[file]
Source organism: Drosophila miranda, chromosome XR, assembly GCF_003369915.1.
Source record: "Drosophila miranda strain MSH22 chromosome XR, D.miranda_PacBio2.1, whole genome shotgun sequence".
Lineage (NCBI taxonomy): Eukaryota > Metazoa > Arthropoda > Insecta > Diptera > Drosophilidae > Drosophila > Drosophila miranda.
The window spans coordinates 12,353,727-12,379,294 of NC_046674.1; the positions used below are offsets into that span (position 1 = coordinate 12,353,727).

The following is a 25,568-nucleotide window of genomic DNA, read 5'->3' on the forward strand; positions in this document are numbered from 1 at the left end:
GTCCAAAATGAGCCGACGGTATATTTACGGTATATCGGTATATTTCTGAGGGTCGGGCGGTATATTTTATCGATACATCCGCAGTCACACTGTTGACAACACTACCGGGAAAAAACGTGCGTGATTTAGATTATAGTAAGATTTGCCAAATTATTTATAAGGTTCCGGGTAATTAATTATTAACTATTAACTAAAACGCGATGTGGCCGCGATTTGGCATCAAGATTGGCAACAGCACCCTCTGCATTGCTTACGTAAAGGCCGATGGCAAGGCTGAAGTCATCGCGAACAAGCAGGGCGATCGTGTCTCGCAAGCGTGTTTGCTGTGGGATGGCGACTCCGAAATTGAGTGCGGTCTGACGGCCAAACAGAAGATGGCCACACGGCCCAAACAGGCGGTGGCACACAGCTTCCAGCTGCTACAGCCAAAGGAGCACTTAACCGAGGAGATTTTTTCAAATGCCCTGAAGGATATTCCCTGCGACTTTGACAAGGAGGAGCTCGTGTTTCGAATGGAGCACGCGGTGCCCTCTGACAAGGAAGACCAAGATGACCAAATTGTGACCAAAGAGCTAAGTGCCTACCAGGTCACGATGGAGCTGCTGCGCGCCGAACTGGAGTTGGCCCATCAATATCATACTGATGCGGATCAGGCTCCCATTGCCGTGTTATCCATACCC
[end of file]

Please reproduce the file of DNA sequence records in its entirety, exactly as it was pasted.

Source organism: Drosophila miranda, chromosome XR, assembly GCF_003369915.1.
Source record: "Drosophila miranda strain MSH22 chromosome XR, D.miranda_PacBio2.1, whole genome shotgun sequence".
Lineage (NCBI taxonomy): Eukaryota > Metazoa > Arthropoda > Insecta > Diptera > Drosophilidae > Drosophila > Drosophila miranda.
The window spans coordinates 12,353,727-12,379,294 of NC_046674.1; the positions used below are offsets into that span (position 1 = coordinate 12,353,727).

The following is a 25,568-nucleotide window of genomic DNA, read 5'->3' on the forward strand; positions in this document are numbered from 1 at the left end:
GTCCAAAATGAGCCGACGGTATATTTACGGTATATCGGTATATTTCTGAGGGTCGGGCGGTATATTTTATCGATACATCCGCAGTCACACTGTTGACAACACTACCGGGAAAAAACGTGCGTGATTTAGATTATAGTAAGATTTGCCAAATTATTTATAAGGTTCCGGGTAATTAATTATTAACTATTAACTAAAACGCGATGTGGCCGCGATTTGGCATCAAGATTGGCAACAGCACCCTCTGCATTGCTTACGTAAAGGCCGATGGCAAGGCTGAAGTCATCGCGAACAAGCAGGGCGATCGTGTCTCGCAAGCGTGTTTGCTGTGGGATGGCGACTCCGAAATTGAGTGCGGTCTGACGGCCAAACAGAAGATGGCCACACGGCCCAAACAGGCGGTGGCACACAGCTTCCAGCTGCTACAGCCAAAGGAGCACTTAACCGAGGAGATTTTTTCAAATGCCCTGAAGGATATTCCCTGCGACTTTGACAAGGAGGAGCTCGTGTTTCGAATGGAGCACGCGGTGCCCTCTGACAAGGAAGACCAAGATGACCAAATTGTGACCAAAGAGCTAAGTGCCTACCAGGTCACGATGGAGCTGCTGCGCGCCGAACTGGAGTTGGCCCATCAATATCATACTGATGCGGATCAGGCTCCCATTGCCGTGTTATCCATACCC